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This article was published on July 2, 2015

Lessons learned from the world’s most satisfied employees

Lessons learned from the world’s most satisfied employees
Mackensie Graham

Even if you wholeheartedly enjoy your job it can be just the little things that push your satisfaction level from delight to discontent. From the paltry vacation policy to the crummy communication, to the distant boss down to the antiquated coffee machine in the break room, there seems to be little fulfilment beyond the paycheque.

Unsatisfied? Do something about it. Human resource professionals, company leadership and employees alike, take cues from companies that consistently rank among most loved by their employees. Their successes can inspire a shift from sad to happy faces, making the office a more enjoyable place and therefore a more productive place.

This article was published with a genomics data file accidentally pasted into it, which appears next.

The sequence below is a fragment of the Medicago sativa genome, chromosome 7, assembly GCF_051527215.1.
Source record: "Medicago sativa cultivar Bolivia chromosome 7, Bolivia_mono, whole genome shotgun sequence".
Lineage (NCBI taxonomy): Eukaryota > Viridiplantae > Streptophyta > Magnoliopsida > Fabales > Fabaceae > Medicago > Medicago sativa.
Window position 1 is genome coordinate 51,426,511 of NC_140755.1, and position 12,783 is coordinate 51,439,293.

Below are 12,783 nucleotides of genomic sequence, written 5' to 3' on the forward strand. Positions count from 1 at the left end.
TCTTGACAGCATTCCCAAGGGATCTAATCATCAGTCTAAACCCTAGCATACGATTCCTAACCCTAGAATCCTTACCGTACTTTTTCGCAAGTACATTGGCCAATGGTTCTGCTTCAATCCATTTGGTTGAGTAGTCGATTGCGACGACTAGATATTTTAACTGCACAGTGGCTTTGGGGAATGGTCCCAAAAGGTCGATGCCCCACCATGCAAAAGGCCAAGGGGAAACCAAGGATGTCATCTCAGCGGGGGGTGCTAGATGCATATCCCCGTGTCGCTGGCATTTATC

You’ll notice that many companies at the top of the lists, whether it be Fortune’s 100 Best Companies to Work For or Forbes’ America’s Best Employers to Work For, many are in the tech industry. This field relies so much on innovation and top talent, these companies are constantly fighting for the “right” to hire the best from the rest. When in doubt look to Silicon Valley and other tech hubs around the globe for what can accelerate your company from zero to hero.

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Credit: pPhoto credit: Ariel Nathanson

If you are looking to be satisfied in a new job, talk with existing employees that are subjective to your decision, read anonymous reviews on and spend some time in the office to soak up the values and culture of the office. Also, consider these tips.

Give Back

When a company gives back it demonstrates to its employees and customers that there are more important things in life than pure profit. This mentality translates into charitable employees. East Coast grocery chain, Wegmans is a profitable company to the tune of $6.9 billion. Wegmans is still family-owned and operated since its founding in 1916 and it’s now whopping 43,000 employees.